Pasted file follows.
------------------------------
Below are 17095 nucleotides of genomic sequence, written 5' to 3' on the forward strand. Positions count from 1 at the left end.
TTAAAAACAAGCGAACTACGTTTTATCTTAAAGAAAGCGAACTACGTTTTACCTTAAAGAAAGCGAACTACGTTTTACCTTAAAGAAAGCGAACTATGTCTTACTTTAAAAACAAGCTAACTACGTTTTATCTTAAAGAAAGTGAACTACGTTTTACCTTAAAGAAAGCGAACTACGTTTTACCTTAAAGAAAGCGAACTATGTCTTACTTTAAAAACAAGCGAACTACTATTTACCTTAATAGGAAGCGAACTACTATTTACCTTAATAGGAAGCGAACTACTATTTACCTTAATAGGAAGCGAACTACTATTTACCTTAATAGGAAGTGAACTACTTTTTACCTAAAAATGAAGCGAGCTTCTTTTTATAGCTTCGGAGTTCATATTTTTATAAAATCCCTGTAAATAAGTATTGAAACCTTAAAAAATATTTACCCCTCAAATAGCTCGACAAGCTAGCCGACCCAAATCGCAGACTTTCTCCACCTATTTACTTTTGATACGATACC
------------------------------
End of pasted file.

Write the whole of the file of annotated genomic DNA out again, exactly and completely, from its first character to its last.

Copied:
Below are 17095 nucleotides of genomic sequence, written 5' to 3' on the forward strand. Positions count from 1 at the left end.
TTAAAAACAAGCGAACTACGTTTTATCTTAAAGAAAGCGAACTACGTTTTACCTTAAAGAAAGCGAACTACGTTTTACCTTAAAGAAAGCGAACTATGTCTTACTTTAAAAACAAGCTAACTACGTTTTATCTTAAAGAAAGTGAACTACGTTTTACCTTAAAGAAAGCGAACTACGTTTTACCTTAAAGAAAGCGAACTATGTCTTACTTTAAAAACAAGCGAACTACTATTTACCTTAATAGGAAGCGAACTACTATTTACCTTAATAGGAAGCGAACTACTATTTACCTTAATAGGAAGCGAACTACTATTTACCTTAATAGGAAGTGAACTACTTTTTACCTAAAAATGAAGCGAGCTTCTTTTTATAGCTTCGGAGTTCATATTTTTATAAAATCCCTGTAAATAAGTATTGAAACCTTAAAAAATATTTACCCCTCAAATAGCTCGACAAGCTAGCCGACCCAAATCGCAGACTTTCTCCACCTATTTACTTTTGATACGATACC